In a large organisation you have so many regular meetings there’s no time to think. That started to happen with Pollinate when we went into lockdown. Suddenly everything had to be a meeting, and there was no space in my day. So, I took everything out and then added meetings back in when I felt a there was a need. I find you have to do that a few times a year.
Do you ever feel you’re not doing enough?
Doesn’t everyone? Having children forced me to be much more efficient – especially when I was also trying to home school - but it also means I’m always making choices about where I spend my time. What’s been important for me is being explicit with myself about the choices I’m making and why. Lots of people will have opinions on what the priorities should be, and It’s been important for me to face into that and decide what I think rather than always being led by others.
A good example – my passion is travel, and I like to travel for work. It means I don’t always put my kids to bed or make it to every class assembly, but it energises me, so when I am with them I’m not resentful that I’d rather be doing something else.
I don’t make that much of a distinction between “work” and “home”. I write tasks in the back of my notebook – because it’s satisfying to tick things off. Right now, that list will have work related items, but also notes about ordering groceries, buying gifts and getting flu vaccines.
I also try to think in different horizons. What do I need to do this week, this month, this quarter? How do I want Pollinate to be different mid-2021 in comparison to where it is today? Where do I want to have travelled with my family while the boys are young? That sets checkpoints I can look back against.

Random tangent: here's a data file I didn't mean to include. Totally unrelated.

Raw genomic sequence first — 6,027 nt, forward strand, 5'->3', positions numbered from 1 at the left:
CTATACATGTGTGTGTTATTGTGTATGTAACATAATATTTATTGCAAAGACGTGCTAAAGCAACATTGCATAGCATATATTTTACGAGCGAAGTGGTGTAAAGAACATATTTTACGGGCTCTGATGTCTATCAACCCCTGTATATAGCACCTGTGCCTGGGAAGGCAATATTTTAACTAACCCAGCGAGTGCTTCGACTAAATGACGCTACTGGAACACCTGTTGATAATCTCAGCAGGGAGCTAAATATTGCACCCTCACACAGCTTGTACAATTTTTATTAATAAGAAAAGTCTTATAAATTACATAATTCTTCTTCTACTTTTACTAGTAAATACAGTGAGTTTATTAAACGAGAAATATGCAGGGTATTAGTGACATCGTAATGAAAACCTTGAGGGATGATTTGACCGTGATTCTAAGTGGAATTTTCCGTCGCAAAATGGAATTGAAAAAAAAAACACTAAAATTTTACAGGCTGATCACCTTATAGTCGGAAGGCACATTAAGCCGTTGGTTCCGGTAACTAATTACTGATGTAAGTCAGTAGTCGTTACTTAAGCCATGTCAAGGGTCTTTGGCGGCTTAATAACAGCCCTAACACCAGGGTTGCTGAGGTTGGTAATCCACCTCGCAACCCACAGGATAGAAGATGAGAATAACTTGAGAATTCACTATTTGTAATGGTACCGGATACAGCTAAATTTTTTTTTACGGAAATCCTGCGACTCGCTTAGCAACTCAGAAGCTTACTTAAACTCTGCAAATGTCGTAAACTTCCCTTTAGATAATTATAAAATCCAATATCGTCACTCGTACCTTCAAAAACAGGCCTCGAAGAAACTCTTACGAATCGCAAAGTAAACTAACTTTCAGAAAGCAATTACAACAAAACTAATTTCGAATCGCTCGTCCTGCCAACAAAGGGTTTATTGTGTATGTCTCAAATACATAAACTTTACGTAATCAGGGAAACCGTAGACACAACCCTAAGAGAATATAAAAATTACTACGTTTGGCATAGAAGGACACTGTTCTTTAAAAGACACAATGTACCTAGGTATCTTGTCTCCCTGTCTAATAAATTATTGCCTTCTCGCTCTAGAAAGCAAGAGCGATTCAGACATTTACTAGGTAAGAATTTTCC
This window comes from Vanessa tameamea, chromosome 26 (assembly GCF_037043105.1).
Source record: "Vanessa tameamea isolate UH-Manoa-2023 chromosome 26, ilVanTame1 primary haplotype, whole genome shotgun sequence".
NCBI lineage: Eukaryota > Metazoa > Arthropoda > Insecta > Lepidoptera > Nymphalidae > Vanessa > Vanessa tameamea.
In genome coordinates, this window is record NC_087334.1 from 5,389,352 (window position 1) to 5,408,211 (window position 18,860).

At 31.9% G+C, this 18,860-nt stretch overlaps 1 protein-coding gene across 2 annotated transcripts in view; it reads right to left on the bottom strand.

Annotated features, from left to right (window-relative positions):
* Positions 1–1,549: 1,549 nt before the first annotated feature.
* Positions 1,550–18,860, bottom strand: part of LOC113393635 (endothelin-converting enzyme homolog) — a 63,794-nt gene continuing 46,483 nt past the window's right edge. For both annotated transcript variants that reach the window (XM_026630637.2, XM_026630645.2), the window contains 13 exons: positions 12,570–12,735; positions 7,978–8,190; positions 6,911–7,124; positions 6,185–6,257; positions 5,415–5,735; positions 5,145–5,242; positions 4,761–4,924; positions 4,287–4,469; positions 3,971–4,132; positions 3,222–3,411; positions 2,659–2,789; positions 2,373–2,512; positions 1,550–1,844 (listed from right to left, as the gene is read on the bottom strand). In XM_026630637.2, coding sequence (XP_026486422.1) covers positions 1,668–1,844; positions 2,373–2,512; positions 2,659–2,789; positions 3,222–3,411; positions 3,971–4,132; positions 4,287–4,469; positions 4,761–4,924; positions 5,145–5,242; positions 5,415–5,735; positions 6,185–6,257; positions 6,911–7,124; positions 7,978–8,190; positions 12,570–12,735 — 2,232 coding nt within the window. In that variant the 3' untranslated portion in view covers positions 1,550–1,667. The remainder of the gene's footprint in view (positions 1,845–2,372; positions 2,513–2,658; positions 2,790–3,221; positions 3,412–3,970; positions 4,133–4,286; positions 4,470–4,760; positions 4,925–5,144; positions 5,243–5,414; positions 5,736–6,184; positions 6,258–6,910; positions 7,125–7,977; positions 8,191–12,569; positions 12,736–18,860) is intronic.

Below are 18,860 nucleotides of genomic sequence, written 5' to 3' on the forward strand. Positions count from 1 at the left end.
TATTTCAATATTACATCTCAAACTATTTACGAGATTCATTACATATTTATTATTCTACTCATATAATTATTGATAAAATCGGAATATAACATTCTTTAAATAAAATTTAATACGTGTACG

What about days when things don’t go to plan?
I’m going to misuse the Pareto principle in a couple of different ways.
Firstly, in general, 80% is good enough for most situations. I’ve become much better at not worrying about the last 20% – obviously, unless it’s really important.
Secondly, I’m really productive for about 20% of my day. So I’ve got really good at recognising when I’m not “feeling it” and switching to a task or conversation more suited to my mood. I try and encourage my team to do the same.
If something does go wrong, it’s really important to me that people can be honest about it – and not fear blame. If it happens in my team, it’s often as much my fault for not communicating or checking in.
Seeing success is important – but this year it’s been harder to celebrate milestones. As an example, we’ve recently signed a major deal with National Australia Bank, and it was great to publicise it externally, but by the time that was signed everybody in the organisation already knew about it. We’d been working hard for ages and we couldn’t get everybody together for pizza or go to the pub.
As we go into next year, while we can hopefully be together in person more, we also need to learn how to celebrate virtually much more effectively.
Is there any item you can’t be without on a daily basis?
A paper and pen. I need to draw to be able to explain ideas. When I’m talking to someone over the phone I’ll draw what I mean and then send it to them. I’ve even been scribbling while we’re talking, it’s often nonsensical to look at afterwards, but it helps me articulate my thoughts.
What do you read at the end of the day?
I know I’m too busy when I’m not reading, and I don’t think I’ve finished a book since March. On my nightstand I’ve got The Lean Startup by Eric Ries. As a FinTech that works with banks you need to get the balance right of being corporate in a regulated environment, but not losing that nimbleness and speed which is why they want to work with you in the first place.
I’ve also got my kids’ copy of the Osborne Book of World History. My husband somehow completed a world history course in the first lockdown – while I just about managed to brush my teeth every day. It feels like we have been in this pandemic a long time, but reading about different civilisations over thousands of years helps put it into perspective. Besides, after a long day, a book aimed at children is exactly what I need.